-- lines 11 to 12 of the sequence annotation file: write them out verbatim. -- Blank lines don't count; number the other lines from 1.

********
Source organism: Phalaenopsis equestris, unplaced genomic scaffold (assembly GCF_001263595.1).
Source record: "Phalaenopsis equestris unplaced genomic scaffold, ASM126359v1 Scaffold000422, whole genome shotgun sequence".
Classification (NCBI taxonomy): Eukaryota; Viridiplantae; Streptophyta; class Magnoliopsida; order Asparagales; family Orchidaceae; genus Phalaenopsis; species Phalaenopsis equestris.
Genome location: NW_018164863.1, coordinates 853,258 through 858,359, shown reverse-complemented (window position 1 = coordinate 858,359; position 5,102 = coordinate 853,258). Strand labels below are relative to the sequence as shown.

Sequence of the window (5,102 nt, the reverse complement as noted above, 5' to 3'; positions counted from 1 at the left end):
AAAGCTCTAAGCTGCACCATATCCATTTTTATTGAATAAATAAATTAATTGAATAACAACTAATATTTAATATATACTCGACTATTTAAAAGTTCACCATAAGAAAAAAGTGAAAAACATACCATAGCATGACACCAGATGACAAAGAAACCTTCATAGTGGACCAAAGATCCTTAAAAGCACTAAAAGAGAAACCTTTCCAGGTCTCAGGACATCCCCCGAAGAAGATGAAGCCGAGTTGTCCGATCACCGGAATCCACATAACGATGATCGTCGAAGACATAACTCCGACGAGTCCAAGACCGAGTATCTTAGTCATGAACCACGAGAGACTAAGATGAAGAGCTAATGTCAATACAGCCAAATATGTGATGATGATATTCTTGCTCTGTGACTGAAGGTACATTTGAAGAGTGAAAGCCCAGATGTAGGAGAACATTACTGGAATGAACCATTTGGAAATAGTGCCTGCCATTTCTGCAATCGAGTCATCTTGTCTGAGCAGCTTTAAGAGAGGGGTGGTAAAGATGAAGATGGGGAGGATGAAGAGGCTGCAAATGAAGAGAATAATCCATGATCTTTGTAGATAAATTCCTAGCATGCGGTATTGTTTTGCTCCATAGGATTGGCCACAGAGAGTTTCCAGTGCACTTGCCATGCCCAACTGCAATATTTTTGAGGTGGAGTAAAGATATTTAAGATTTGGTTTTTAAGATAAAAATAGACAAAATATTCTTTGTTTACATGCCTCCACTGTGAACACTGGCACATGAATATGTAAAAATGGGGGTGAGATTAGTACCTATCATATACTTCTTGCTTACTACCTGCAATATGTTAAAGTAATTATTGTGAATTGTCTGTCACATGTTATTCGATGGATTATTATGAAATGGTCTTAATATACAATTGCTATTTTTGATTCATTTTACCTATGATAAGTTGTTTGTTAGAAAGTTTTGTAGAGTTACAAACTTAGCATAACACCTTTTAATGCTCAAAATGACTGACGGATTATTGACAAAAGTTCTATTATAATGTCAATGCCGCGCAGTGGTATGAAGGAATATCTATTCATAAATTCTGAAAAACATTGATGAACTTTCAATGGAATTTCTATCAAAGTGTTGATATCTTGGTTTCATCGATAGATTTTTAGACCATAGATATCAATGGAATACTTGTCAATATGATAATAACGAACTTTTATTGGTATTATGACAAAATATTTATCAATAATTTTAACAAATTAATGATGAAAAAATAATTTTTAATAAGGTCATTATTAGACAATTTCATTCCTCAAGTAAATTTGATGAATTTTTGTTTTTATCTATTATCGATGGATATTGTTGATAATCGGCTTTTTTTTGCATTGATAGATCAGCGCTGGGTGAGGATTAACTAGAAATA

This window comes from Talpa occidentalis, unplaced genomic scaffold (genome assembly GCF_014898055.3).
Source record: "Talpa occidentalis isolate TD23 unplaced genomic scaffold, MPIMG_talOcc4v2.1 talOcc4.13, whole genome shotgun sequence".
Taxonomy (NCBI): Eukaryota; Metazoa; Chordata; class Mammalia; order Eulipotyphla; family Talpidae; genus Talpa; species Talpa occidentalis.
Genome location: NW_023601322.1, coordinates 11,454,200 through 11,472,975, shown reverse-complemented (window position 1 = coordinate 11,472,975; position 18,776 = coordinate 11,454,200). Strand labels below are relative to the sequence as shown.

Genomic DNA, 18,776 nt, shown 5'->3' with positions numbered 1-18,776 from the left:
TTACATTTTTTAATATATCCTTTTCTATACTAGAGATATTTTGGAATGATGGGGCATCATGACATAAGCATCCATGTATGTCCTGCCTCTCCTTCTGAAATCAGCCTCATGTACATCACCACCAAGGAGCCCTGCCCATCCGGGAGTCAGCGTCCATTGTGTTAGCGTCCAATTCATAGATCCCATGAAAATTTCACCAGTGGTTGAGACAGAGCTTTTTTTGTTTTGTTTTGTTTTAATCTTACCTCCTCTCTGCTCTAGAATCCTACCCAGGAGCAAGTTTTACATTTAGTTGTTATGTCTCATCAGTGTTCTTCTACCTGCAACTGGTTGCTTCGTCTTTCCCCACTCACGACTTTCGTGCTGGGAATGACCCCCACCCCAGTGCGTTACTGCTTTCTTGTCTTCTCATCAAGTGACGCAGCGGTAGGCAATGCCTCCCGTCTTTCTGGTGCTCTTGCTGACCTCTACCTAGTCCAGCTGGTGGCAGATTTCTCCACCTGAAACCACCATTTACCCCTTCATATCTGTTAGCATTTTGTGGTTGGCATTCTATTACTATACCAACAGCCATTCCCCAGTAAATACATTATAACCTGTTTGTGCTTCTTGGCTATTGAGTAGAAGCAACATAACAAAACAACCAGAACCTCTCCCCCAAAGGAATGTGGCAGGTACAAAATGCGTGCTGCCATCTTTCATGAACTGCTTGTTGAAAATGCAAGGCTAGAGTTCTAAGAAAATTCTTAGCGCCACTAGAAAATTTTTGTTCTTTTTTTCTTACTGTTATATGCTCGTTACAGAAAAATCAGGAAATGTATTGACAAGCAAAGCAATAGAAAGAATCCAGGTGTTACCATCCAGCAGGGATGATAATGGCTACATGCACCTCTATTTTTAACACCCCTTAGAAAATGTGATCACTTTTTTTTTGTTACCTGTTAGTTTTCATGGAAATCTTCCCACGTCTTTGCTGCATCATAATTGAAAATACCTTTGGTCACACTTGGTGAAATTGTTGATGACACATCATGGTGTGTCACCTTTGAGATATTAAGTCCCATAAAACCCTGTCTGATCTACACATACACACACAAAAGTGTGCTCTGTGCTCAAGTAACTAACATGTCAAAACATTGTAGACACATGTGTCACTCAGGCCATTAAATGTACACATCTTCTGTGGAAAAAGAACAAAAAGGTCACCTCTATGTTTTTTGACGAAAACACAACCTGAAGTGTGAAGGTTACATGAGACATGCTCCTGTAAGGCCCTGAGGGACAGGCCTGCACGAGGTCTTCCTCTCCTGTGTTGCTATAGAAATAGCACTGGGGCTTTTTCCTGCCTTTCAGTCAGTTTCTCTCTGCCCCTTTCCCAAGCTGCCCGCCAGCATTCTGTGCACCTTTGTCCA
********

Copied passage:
Genomic DNA, 18,776 nt, shown 5'->3' with positions numbered 1-18,776 from the left:
TTACATTTTTTAATATATCCTTTTCTATACTAGAGATATTTTGGAATGATGGGGCATCATGACATAAGCATCCATGTATGTCCTGCCTCTCCTTCTGAAATCAGCCTCATGTACATCACCACCAAGGAGCCCTGCCCATCCGGGAGTCAGCGTCCATTGTGTTAGCGTCCAATTCATAGATCCCATGAAAATTTCACCAGTGGTTGAGACAGAGCTTTTTTTGTTTTGTTTTGTTTTAATCTTACCTCCTCTCTGCTCTAGAATCCTACCCAGGAGCAAGTTTTACATTTAGTTGTTATGTCTCATCAGTGTTCTTCTACCTGCAACTGGTTGCTTCGTCTTTCCCCACTCACGACTTTCGTGCTGGGAATGACCCCCACCCCAGTGCGTTACTGCTTTCTTGTCTTCTCATCAAGTGACGCAGCGGTAGGCAATGCCTCCCGTCTTTCTGGTGCTCTTGCTGACCTCTACCTAGTCCAGCTGGTGGCAGATTTCTCCACCTGAAACCACCATTTACCCCTTCATATCTGTTAGCATTTTGTGGTTGGCATTCTATTACTATACCAACAGCCATTCCCCAGTAAATACATTATAACCTGTTTGTGCTTCTTGGCTATTGAGTAGAAGCAACATAACAAAACAACCAGAACCTCTCCCCCAAAGGAATGTGGCAGGTACAAAATGCGTGCTGCCATCTTTCATGAACTGCTTGTTGAAAATGCAAGGCTAGAGTTCTAAGAAAATTCTTAGCGCCACTAGAAAATTTTTGTTCTTTTTTTCTTACTGTTATATGCTCGTTACAGAAAAATCAGGAAATGTATTGACAAGCAAAGCAATAGAAAGAATCCAGGTGTTACCATCCAGCAGGGATGATAATGGCTACATGCACCTCTATTTTTAACACCCCTTAGAAAATGTGATCACTTTTTTTTTGTTACCTGTTAGTTTTCATGGAAATCTTCCCACGTCTTTGCTGCATCATAATTGAAAATACCTTTGGTCACACTTGGTGAAATTGTTGATGACACATCATGGTGTGTCACCTTTGAGATATTAAGTCCCATAAAACCCTGTCTGATCTACACATACACACACAAAAGTGTGCTCTGTGCTCAAGTAACTAACATGTCAAAACATTGTAGACACATGTGTCACTCAGGCCATTAAATGTACACATCTTCTGTGGAAAAAGAACAAAAAGGTCACCTCTATGTTTTTTGACGAAAACACAACCTGAAGTGTGAAGGTTACATGAGACATGCTCCTGTAAGGCCCTGAGGGACAGGCCTGCACGAGGTCTTCCTCTCCTGTGTTGCTATAGAAATAGCACTGGGGCTTTTTCCTGCCTTTCAGTCAGTTTCTCTCTGCCCCTTTCCCAAGCTGCCCGCCAGCATTCTGTGCACCTTTGTCCA